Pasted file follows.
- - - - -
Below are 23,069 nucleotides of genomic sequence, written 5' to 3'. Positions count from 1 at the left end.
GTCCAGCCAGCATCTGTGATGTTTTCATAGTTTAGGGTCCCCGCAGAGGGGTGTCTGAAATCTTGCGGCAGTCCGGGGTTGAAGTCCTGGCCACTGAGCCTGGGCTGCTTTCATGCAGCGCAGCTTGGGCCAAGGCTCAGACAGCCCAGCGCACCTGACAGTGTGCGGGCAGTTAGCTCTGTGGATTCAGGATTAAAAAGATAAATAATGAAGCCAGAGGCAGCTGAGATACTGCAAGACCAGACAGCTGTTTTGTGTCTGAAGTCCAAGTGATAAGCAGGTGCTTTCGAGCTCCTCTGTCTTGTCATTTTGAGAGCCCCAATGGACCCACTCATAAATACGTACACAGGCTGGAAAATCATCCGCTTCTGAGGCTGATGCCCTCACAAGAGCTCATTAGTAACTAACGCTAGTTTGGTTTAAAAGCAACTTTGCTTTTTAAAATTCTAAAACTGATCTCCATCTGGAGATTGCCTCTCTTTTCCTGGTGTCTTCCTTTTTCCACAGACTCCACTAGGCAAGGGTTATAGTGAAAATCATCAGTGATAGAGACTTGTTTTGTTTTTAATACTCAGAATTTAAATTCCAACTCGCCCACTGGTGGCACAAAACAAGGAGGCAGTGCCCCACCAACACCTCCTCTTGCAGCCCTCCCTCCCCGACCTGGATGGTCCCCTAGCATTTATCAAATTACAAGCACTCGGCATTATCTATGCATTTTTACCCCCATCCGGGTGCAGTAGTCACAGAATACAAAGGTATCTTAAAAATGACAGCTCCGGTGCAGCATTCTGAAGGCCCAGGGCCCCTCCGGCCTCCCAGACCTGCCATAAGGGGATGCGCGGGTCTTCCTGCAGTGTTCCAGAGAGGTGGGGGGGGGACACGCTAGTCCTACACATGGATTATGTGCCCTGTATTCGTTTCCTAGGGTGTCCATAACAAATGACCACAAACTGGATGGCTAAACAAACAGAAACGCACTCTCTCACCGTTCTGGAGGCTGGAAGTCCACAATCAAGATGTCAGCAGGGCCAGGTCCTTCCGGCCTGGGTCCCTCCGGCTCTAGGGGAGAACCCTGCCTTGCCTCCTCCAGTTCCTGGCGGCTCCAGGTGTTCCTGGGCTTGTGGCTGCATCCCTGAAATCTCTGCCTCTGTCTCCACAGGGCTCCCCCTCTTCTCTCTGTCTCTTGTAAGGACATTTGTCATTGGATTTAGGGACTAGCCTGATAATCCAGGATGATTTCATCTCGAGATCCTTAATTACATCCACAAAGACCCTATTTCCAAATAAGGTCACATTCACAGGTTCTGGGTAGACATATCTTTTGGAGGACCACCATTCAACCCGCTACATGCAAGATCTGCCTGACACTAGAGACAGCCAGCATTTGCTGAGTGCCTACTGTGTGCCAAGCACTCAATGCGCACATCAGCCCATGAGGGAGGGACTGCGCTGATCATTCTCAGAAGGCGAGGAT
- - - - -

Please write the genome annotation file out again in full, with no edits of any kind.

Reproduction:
Below are 23,069 nucleotides of genomic sequence, written 5' to 3'. Positions count from 1 at the left end.
GTCCAGCCAGCATCTGTGATGTTTTCATAGTTTAGGGTCCCCGCAGAGGGGTGTCTGAAATCTTGCGGCAGTCCGGGGTTGAAGTCCTGGCCACTGAGCCTGGGCTGCTTTCATGCAGCGCAGCTTGGGCCAAGGCTCAGACAGCCCAGCGCACCTGACAGTGTGCGGGCAGTTAGCTCTGTGGATTCAGGATTAAAAAGATAAATAATGAAGCCAGAGGCAGCTGAGATACTGCAAGACCAGACAGCTGTTTTGTGTCTGAAGTCCAAGTGATAAGCAGGTGCTTTCGAGCTCCTCTGTCTTGTCATTTTGAGAGCCCCAATGGACCCACTCATAAATACGTACACAGGCTGGAAAATCATCCGCTTCTGAGGCTGATGCCCTCACAAGAGCTCATTAGTAACTAACGCTAGTTTGGTTTAAAAGCAACTTTGCTTTTTAAAATTCTAAAACTGATCTCCATCTGGAGATTGCCTCTCTTTTCCTGGTGTCTTCCTTTTTCCACAGACTCCACTAGGCAAGGGTTATAGTGAAAATCATCAGTGATAGAGACTTGTTTTGTTTTTAATACTCAGAATTTAAATTCCAACTCGCCCACTGGTGGCACAAAACAAGGAGGCAGTGCCCCACCAACACCTCCTCTTGCAGCCCTCCCTCCCCGACCTGGATGGTCCCCTAGCATTTATCAAATTACAAGCACTCGGCATTATCTATGCATTTTTACCCCCATCCGGGTGCAGTAGTCACAGAATACAAAGGTATCTTAAAAATGACAGCTCCGGTGCAGCATTCTGAAGGCCCAGGGCCCCTCCGGCCTCCCAGACCTGCCATAAGGGGATGCGCGGGTCTTCCTGCAGTGTTCCAGAGAGGTGGGGGGGGGACACGCTAGTCCTACACATGGATTATGTGCCCTGTATTCGTTTCCTAGGGTGTCCATAACAAATGACCACAAACTGGATGGCTAAACAAACAGAAACGCACTCTCTCACCGTTCTGGAGGCTGGAAGTCCACAATCAAGATGTCAGCAGGGCCAGGTCCTTCCGGCCTGGGTCCCTCCGGCTCTAGGGGAGAACCCTGCCTTGCCTCCTCCAGTTCCTGGCGGCTCCAGGTGTTCCTGGGCTTGTGGCTGCATCCCTGAAATCTCTGCCTCTGTCTCCACAGGGCTCCCCCTCTTCTCTCTGTCTCTTGTAAGGACATTTGTCATTGGATTTAGGGACTAGCCTGATAATCCAGGATGATTTCATCTCGAGATCCTTAATTACATCCACAAAGACCCTATTTCCAAATAAGGTCACATTCACAGGTTCTGGGTAGACATATCTTTTGGAGGACCACCATTCAACCCGCTACATGCAAGATCTGCCTGACACTAGAGACAGCCAGCATTTGCTGAGTGCCTACTGTGTGCCAAGCACTCAATGCGCACATCAGCCCATGAGGGAGGGACTGCGCTGATCATTCTCAGAAGGCGAGGAT